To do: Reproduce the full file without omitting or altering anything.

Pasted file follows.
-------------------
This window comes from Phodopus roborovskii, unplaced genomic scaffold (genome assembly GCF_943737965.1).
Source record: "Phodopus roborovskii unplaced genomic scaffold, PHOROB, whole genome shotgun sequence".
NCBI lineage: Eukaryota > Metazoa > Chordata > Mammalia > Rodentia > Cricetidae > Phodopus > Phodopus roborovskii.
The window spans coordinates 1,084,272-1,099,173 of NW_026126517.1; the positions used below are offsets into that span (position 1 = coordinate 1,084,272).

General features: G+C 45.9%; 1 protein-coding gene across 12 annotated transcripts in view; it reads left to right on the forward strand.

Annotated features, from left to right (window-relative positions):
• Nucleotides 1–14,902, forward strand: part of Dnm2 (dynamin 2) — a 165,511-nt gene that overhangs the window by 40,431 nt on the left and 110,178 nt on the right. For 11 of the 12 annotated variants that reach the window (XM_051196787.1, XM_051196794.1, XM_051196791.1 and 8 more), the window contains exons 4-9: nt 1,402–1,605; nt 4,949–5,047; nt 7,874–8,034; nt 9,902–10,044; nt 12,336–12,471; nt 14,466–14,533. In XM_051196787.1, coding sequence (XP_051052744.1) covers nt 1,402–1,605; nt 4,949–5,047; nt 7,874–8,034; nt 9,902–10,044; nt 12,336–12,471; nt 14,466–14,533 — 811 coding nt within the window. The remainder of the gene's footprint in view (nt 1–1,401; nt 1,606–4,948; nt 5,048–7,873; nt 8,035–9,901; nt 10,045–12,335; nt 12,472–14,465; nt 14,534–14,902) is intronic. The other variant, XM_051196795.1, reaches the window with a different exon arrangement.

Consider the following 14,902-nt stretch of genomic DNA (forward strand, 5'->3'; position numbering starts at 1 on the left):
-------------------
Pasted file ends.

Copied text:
This window comes from Phodopus roborovskii, unplaced genomic scaffold (genome assembly GCF_943737965.1).
Source record: "Phodopus roborovskii unplaced genomic scaffold, PHOROB, whole genome shotgun sequence".
NCBI lineage: Eukaryota > Metazoa > Chordata > Mammalia > Rodentia > Cricetidae > Phodopus > Phodopus roborovskii.
The window spans coordinates 1,084,272-1,099,173 of NW_026126517.1; the positions used below are offsets into that span (position 1 = coordinate 1,084,272).

General features: G+C 45.9%; 1 protein-coding gene across 12 annotated transcripts in view; it reads left to right on the forward strand.

Annotated features, from left to right (window-relative positions):
• Nucleotides 1–14,902, forward strand: part of Dnm2 (dynamin 2) — a 165,511-nt gene that overhangs the window by 40,431 nt on the left and 110,178 nt on the right. For 11 of the 12 annotated variants that reach the window (XM_051196787.1, XM_051196794.1, XM_051196791.1 and 8 more), the window contains exons 4-9: nt 1,402–1,605; nt 4,949–5,047; nt 7,874–8,034; nt 9,902–10,044; nt 12,336–12,471; nt 14,466–14,533. In XM_051196787.1, coding sequence (XP_051052744.1) covers nt 1,402–1,605; nt 4,949–5,047; nt 7,874–8,034; nt 9,902–10,044; nt 12,336–12,471; nt 14,466–14,533 — 811 coding nt within the window. The remainder of the gene's footprint in view (nt 1–1,401; nt 1,606–4,948; nt 5,048–7,873; nt 8,035–9,901; nt 10,045–12,335; nt 12,472–14,465; nt 14,534–14,902) is intronic. The other variant, XM_051196795.1, reaches the window with a different exon arrangement.

Consider the following 14,902-nt stretch of genomic DNA (forward strand, 5'->3'; position numbering starts at 1 on the left):